Richard Blade: Slave Of Sarma

I knew about Richard Blade because the first fifteen or so pages of the first Doctor Who novelizations I ever read contained an essay by Harlan Ellison extolling the virtues of the good Doctor vis-a-vis Star Trek and Star Wars and a teaser for the Richard Blade novels.

They are basically Edgar Rice Burroughs’ Mars novels, but with more modern pseudo-science (a fancy computer sends Blade to Dimension X, which seems normally to be a series of worlds teeming with swordplay, derring-do, and beautiful women; and also with a less chivalrous attitude towards women (did we have to know that Blade made the captured princess pee in front of him and his new friend, because they couldn’t let her out of their sight, because I know that I could have done without; likewise with Blade’s rapturous self recommendations of his own sexual prowess).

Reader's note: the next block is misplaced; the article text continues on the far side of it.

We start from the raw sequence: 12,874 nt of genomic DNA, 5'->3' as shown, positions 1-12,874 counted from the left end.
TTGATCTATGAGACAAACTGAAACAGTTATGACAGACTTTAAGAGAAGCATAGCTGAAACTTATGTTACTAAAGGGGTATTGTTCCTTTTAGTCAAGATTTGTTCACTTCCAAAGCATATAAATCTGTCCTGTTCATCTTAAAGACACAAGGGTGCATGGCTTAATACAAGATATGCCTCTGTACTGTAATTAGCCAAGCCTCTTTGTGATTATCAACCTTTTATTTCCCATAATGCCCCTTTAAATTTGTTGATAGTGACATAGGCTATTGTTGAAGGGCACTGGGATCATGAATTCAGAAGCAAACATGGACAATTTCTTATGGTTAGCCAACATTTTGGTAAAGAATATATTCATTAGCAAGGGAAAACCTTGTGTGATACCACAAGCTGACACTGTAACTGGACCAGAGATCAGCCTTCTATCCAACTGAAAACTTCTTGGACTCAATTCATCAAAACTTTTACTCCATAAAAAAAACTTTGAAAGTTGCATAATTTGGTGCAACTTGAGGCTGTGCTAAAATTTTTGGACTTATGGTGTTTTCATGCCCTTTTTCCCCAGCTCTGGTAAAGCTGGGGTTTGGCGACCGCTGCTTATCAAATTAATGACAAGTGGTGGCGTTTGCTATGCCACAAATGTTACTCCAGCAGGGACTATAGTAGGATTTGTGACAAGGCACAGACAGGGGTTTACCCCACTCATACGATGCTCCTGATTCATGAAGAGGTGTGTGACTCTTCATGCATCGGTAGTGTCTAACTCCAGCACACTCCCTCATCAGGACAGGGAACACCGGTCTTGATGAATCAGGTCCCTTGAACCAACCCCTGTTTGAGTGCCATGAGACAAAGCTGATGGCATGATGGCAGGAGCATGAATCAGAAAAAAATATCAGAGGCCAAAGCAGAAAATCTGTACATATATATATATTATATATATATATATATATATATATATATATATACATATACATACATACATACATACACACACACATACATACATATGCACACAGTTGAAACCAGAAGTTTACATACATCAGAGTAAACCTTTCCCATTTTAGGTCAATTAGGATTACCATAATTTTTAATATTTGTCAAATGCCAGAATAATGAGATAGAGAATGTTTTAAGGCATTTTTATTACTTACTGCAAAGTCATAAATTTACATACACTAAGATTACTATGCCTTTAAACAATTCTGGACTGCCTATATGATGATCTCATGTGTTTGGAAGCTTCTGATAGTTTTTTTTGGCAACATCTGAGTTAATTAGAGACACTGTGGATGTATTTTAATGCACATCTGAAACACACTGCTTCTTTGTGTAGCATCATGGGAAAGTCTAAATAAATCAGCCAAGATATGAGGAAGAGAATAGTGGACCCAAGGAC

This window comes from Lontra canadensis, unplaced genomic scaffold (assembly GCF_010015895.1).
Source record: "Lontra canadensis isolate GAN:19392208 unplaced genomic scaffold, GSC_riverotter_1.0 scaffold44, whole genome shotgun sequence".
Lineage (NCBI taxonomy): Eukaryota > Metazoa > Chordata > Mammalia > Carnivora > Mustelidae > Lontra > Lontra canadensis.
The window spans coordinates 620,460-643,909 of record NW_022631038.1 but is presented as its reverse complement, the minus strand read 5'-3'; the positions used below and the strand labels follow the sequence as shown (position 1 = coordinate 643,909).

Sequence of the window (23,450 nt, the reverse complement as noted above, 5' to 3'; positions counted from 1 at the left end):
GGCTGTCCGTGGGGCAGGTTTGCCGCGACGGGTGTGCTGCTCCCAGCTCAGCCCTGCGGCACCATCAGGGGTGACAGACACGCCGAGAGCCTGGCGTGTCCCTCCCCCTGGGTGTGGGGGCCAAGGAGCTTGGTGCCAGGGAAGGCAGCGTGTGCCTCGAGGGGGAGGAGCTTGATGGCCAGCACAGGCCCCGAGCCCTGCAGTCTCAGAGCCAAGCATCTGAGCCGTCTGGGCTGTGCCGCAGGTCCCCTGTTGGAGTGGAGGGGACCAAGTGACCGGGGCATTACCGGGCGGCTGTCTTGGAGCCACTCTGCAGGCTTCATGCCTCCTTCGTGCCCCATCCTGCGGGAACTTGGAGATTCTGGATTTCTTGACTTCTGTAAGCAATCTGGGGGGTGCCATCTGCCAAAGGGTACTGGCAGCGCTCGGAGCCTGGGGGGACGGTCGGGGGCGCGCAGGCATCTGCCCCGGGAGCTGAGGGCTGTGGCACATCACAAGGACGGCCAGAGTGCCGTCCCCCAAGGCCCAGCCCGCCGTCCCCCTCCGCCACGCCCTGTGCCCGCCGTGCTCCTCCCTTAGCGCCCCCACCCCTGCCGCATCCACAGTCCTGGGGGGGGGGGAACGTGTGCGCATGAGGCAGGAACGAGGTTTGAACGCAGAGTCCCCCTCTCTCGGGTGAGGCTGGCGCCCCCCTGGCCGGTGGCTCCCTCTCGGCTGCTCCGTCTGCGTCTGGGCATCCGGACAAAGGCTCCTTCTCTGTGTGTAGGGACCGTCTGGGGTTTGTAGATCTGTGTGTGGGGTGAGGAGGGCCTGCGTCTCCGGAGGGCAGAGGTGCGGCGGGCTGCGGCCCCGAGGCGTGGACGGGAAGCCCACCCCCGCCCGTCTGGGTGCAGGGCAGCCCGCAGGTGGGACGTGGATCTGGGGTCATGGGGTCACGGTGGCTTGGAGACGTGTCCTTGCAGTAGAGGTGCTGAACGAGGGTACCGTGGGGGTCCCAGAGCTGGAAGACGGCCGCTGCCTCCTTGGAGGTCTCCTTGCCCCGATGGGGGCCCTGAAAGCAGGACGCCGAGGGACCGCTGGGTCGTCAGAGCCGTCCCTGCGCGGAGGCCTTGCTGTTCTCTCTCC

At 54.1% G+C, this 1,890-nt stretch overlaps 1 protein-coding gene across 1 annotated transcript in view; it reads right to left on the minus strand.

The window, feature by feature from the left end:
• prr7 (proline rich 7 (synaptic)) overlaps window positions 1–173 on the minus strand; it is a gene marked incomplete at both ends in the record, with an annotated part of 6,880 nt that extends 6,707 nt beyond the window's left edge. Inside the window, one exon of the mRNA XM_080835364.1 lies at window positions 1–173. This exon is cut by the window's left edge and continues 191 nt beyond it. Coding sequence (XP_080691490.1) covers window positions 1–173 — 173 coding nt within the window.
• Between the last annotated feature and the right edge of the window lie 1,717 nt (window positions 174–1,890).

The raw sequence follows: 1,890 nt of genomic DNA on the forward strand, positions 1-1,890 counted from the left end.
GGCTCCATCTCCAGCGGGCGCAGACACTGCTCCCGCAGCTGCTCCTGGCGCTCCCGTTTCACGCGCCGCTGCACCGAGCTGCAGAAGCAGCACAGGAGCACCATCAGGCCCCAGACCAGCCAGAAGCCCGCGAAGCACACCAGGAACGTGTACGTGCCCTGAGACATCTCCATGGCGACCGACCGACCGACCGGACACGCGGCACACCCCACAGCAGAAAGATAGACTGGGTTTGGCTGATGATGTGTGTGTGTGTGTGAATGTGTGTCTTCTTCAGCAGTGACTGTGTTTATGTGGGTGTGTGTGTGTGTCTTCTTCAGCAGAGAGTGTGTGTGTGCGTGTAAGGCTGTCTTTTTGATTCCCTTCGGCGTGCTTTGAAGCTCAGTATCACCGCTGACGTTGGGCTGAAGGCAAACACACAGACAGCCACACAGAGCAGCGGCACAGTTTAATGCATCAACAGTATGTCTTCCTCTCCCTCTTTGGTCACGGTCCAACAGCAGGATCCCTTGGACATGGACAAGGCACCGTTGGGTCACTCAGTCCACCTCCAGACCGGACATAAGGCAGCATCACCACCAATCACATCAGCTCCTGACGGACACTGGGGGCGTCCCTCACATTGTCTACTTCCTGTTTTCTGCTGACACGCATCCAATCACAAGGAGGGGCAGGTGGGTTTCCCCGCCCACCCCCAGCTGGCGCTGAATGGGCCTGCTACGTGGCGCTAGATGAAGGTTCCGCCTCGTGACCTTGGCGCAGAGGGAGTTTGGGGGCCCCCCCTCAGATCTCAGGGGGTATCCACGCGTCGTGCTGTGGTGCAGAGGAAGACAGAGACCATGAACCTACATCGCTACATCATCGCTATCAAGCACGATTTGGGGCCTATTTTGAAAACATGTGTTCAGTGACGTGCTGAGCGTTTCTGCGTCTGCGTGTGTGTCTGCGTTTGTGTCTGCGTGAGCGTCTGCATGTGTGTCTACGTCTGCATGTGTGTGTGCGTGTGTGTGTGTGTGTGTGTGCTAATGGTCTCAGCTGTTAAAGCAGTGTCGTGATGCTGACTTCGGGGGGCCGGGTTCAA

Honestly, they are not as fun as Burroughs’ planetary romances. The action doesn’t feel as lively and while Blade may be less of a goody two shoes than Burroughs’ two dimensional protagonists, he is also a grade A prof.